I added six more hours of exercise to my routine, totally about nine hours per week. This doesn’t leave much time to eat out anymore. However, I was feeling homesick on Saturday and I wanted to go out for Chinese hot pot. When my grandparents were alive, they would always make something warm to eat even if it was a humid summer day. Congee, wonton, herbal soups and deep-fried chicken were just some of the dishes I would have at their house.
1 Pot was recommended to me by a restauranteur Heather Wigmore of Pigeonhole. I love getting recommendations from people in the industry as I figure they know the inside scoop. 1 Pot differs from other hot pot restaurants by the following: individual pot of soup; more condiments to make your own dipping sauce; and food is brought to your table. Personally, I really enjoyed having my own pot of broth and not having to get up to get my food.
L ordered a sate broth and a beer. I made the mistake of ordering Szechuan broth and putting too many spicy condiments in my dipping sauce. In the middle of the meal, L noticed beads of perspiration dripping down my neck. Good thing I’m married to the guy and this was not our first date. Seriously, I felt like I was in hot yoga. Next time I’ll bring a towel and put it underneath me while I eat. I’m glad I brought my own homemade gatorade to drink. I know better than to bring my own beverage to a restaurant, but I wanted my electrolytes. I figured they wouldn’t care if my beverage was water (with freshly squeezed lemon and orange, sea salt and a pinch of brown sugar).
1 Pot offers a few cooked items. The two dishes L and I indulged in were the spring rolls and chicken wings. The spring rolls were very crunchy with a soft filling. The wings were sticky on the outside, made just like my gong gong (grandfather) use to make when we were kids. Both dishes came straight from the deep-fryer and arrived piping hot.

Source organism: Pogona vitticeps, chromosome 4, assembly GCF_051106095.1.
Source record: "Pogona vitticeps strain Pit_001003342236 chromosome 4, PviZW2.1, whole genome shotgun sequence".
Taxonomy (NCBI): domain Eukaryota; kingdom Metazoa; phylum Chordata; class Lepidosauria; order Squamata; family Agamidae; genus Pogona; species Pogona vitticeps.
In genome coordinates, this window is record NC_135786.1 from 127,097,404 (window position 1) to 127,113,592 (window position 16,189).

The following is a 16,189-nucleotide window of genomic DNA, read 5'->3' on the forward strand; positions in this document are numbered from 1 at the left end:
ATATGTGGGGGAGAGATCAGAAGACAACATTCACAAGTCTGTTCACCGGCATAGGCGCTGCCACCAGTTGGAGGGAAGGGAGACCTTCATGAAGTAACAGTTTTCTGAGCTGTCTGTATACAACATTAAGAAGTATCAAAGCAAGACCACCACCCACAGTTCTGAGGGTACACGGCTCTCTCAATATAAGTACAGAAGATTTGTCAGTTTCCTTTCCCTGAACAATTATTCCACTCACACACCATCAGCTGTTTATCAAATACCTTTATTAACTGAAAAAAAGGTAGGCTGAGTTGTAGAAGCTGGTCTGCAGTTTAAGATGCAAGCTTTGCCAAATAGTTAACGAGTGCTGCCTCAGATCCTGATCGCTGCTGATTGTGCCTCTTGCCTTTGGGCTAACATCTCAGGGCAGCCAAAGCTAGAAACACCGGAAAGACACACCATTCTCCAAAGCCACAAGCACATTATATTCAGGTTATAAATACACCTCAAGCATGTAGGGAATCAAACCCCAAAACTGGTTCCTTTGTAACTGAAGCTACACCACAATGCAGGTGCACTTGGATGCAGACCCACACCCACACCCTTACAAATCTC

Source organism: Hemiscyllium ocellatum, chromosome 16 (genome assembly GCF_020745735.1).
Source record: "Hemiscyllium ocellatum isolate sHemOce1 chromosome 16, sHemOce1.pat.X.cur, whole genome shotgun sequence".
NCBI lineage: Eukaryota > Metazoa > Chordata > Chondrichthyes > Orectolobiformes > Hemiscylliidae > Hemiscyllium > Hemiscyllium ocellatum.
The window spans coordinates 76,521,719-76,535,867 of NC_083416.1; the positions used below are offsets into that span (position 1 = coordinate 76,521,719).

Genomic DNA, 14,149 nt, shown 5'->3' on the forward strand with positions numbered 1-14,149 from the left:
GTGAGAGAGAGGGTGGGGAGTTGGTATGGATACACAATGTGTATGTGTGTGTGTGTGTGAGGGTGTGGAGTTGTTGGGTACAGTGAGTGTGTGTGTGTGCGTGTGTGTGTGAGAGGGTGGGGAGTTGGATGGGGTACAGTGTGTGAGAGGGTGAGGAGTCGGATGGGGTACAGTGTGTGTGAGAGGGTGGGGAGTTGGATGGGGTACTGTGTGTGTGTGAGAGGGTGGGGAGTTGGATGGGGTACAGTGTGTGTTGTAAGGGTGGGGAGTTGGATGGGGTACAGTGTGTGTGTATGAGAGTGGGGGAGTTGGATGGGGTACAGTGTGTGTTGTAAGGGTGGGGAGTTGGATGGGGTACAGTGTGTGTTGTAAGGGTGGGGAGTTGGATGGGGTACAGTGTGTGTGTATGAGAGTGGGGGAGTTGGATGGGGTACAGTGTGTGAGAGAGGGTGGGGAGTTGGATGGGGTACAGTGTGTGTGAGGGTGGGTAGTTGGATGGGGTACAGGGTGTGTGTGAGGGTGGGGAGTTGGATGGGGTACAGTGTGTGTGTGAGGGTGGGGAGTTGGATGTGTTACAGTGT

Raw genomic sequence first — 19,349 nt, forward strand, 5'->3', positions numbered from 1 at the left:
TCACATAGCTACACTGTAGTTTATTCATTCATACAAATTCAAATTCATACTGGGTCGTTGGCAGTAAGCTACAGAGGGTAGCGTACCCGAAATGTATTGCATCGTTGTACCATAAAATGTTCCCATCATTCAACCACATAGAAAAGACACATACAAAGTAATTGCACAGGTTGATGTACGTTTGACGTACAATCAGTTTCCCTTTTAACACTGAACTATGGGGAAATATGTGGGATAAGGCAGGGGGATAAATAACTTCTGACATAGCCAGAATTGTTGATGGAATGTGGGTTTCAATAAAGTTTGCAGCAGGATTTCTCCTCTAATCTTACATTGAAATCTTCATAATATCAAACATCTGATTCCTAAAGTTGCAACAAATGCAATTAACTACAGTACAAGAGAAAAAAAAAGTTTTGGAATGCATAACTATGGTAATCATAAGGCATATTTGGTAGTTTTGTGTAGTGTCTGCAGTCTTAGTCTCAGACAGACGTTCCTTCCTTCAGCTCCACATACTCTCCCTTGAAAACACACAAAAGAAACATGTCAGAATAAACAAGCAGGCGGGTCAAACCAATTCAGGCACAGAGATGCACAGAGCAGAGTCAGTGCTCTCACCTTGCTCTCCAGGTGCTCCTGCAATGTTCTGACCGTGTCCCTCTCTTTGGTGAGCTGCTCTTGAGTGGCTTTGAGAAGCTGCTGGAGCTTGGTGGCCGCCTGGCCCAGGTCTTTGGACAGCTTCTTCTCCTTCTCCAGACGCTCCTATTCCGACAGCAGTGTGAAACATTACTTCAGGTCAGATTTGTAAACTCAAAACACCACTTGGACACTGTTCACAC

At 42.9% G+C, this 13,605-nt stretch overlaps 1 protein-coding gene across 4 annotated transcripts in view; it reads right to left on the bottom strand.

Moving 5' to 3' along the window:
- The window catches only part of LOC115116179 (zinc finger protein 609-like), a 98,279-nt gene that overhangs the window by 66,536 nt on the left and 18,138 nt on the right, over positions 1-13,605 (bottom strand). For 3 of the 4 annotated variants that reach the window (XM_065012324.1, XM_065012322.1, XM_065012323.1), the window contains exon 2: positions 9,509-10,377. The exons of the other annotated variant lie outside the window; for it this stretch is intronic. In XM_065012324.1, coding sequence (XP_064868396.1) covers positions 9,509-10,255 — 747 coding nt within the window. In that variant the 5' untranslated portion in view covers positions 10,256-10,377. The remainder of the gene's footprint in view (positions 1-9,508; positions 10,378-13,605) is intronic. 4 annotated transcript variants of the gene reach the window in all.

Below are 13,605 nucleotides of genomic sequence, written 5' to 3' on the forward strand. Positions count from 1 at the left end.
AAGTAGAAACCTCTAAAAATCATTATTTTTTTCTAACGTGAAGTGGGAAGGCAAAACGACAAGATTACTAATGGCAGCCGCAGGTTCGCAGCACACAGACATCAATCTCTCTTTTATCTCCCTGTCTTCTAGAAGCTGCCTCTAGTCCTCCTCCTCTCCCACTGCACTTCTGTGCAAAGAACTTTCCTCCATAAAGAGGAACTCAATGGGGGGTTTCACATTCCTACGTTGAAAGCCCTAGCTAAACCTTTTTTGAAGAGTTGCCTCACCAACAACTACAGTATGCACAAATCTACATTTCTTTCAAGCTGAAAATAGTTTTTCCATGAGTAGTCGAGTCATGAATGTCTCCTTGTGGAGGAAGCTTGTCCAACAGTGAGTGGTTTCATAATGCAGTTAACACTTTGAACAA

I ordered an assortment of dumplings: lobster, shrimp and beef balls, sui mai and wontons. My favourite was the wonton – I thought these were a step above the usual stuff you find at westernized Chinese restaurants. I liked the contrasting textures in the wonton and the filling was quite flavourful with a touch of sweetness.
The oysters were small but tasted fresh. We ordered a little of the beef, pork and chicken. I thought the pork and chicken tasted like it was a bit over tenderized. The texture tasted off.
L and I really enjoyed the fish pastes, which were much tastier than the fish balls. I also liked the non-meat items like Chinese mushrooms, taro, Korean cakes, and assorted vegetables.
I really enjoyed 1 Pot and I would happily return. We paid about $28 per person for the all-you-can eat hot pot experience, which I thought was very reasonable, considering the quality of the food was a step above some hot pot restaurants I visit in Richmond, BC that charge the same price or more. I plan to try Regency’s version of hot pot and revisit the Chinese Cultural Centre just to see how they compare to 1 Pot.